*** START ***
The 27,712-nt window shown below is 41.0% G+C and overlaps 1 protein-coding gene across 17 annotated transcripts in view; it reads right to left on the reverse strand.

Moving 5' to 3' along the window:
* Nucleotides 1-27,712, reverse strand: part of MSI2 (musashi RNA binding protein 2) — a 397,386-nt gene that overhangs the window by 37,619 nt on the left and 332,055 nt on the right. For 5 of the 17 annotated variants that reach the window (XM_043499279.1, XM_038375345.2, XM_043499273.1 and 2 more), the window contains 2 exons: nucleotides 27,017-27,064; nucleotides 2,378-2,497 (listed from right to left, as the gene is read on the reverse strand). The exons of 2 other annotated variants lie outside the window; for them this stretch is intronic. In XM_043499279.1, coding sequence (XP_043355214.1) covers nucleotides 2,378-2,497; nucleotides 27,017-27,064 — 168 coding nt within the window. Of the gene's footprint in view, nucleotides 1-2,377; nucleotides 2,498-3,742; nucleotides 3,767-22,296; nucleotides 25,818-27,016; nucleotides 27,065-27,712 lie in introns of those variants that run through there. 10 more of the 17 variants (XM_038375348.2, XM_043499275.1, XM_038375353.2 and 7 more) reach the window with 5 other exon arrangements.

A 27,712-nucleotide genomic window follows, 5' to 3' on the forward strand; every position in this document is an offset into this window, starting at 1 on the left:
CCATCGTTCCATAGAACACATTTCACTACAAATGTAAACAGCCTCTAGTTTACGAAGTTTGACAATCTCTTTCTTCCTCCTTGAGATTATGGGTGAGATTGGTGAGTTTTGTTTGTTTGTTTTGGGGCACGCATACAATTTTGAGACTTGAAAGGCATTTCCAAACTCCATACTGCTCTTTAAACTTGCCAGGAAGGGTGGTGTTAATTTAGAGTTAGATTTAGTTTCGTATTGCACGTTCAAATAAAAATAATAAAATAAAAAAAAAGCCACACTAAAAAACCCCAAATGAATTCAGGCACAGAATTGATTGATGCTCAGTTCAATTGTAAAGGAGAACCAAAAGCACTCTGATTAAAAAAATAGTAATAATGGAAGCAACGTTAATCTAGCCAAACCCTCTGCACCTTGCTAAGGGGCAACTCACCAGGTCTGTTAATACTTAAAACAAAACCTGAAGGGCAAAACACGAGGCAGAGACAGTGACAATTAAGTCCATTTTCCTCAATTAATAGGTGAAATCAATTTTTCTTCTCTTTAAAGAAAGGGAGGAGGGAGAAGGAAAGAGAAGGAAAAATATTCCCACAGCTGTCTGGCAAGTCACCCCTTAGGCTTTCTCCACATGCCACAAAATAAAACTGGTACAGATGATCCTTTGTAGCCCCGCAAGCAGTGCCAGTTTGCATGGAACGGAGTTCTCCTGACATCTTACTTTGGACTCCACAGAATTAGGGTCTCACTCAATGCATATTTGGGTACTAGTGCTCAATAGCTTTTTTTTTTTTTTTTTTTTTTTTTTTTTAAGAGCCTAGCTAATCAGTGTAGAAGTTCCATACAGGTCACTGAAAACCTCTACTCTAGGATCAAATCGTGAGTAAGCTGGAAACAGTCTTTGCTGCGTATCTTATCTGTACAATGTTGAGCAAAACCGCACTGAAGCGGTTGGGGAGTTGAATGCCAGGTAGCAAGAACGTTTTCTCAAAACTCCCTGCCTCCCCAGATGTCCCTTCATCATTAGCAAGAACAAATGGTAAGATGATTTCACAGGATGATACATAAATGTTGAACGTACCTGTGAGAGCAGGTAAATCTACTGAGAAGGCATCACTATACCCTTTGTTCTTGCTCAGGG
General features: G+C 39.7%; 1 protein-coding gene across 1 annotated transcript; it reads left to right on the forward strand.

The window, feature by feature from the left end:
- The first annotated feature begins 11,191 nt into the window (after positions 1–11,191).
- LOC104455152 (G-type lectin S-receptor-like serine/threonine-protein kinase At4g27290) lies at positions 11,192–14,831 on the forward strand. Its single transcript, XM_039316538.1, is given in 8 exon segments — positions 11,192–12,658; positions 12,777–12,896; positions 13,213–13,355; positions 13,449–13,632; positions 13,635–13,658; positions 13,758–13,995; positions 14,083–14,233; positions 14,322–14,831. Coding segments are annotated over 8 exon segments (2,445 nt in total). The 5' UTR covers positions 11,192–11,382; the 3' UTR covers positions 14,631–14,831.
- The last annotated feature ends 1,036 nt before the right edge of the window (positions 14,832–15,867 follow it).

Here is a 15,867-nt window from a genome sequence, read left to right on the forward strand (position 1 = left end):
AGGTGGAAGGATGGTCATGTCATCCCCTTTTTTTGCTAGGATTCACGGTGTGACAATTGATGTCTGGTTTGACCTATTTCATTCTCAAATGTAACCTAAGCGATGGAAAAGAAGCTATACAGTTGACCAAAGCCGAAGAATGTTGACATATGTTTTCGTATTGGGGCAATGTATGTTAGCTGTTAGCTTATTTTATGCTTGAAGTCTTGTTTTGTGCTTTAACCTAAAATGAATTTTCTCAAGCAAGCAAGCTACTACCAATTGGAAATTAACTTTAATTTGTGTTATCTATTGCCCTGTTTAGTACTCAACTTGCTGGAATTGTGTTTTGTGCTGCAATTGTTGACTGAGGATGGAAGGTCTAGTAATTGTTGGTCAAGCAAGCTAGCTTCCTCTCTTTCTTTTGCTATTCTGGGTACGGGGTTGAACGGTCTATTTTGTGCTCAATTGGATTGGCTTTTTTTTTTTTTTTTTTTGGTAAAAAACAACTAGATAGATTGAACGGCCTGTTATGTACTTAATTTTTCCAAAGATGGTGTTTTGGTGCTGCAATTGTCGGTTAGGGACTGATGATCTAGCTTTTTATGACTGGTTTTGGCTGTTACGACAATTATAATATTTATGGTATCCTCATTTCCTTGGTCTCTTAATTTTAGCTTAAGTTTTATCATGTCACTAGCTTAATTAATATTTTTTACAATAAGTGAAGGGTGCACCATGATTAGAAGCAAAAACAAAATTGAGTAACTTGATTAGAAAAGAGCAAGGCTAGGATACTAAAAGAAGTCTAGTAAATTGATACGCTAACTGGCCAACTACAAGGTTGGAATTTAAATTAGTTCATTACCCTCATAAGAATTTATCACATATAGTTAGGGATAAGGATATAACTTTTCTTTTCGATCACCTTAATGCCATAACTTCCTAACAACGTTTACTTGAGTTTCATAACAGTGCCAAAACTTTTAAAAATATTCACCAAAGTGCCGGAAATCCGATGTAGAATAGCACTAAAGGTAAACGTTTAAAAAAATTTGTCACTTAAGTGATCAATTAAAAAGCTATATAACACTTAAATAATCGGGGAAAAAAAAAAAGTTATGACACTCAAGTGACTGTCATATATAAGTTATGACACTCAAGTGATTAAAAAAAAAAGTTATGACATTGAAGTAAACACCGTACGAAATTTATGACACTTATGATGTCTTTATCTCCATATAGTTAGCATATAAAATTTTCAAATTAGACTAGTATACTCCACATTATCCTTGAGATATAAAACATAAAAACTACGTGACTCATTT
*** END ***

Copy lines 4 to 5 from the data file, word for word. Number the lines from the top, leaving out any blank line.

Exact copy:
A 27,712-nucleotide genomic window follows, 5' to 3' on the forward strand; every position in this document is an offset into this window, starting at 1 on the left:
CCATCGTTCCATAGAACACATTTCACTACAAATGTAAACAGCCTCTAGTTTACGAAGTTTGACAATCTCTTTCTTCCTCCTTGAGATTATGGGTGAGATTGGTGAGTTTTGTTTGTTTGTTTTGGGGCACGCATACAATTTTGAGACTTGAAAGGCATTTCCAAACTCCATACTGCTCTTTAAACTTGCCAGGAAGGGTGGTGTTAATTTAGAGTTAGATTTAGTTTCGTATTGCACGTTCAAATAAAAATAATAAAATAAAAAAAAAGCCACACTAAAAAACCCCAAATGAATTCAGGCACAGAATTGATTGATGCTCAGTTCAATTGTAAAGGAGAACCAAAAGCACTCTGATTAAAAAAATAGTAATAATGGAAGCAACGTTAATCTAGCCAAACCCTCTGCACCTTGCTAAGGGGCAACTCACCAGGTCTGTTAATACTTAAAACAAAACCTGAAGGGCAAAACACGAGGCAGAGACAGTGACAATTAAGTCCATTTTCCTCAATTAATAGGTGAAATCAATTTTTCTTCTCTTTAAAGAAAGGGAGGAGGGAGAAGGAAAGAGAAGGAAAAATATTCCCACAGCTGTCTGGCAAGTCACCCCTTAGGCTTTCTCCACATGCCACAAAATAAAACTGGTACAGATGATCCTTTGTAGCCCCGCAAGCAGTGCCAGTTTGCATGGAACGGAGTTCTCCTGACATCTTACTTTGGACTCCACAGAATTAGGGTCTCACTCAATGCATATTTGGGTACTAGTGCTCAATAGCTTTTTTTTTTTTTTTTTTTTTTTTTTTTTAAGAGCCTAGCTAATCAGTGTAGAAGTTCCATACAGGTCACTGAAAACCTCTACTCTAGGATCAAATCGTGAGTAAGCTGGAAACAGTCTTTGCTGCGTATCTTATCTGTACAATGTTGAGCAAAACCGCACTGAAGCGGTTGGGGAGTTGAATGCCAGGTAGCAAGAACGTTTTCTCAAAACTCCCTGCCTCCCCAGATGTCCCTTCATCATTAGCAAGAACAAATGGTAAGATGATTTCACAGGATGATACATAAATGTTGAACGTACCTGTGAGAGCAGGTAAATCTACTGAGAAGGCATCACTATACCCTTTGTTCTTGCTCAGGG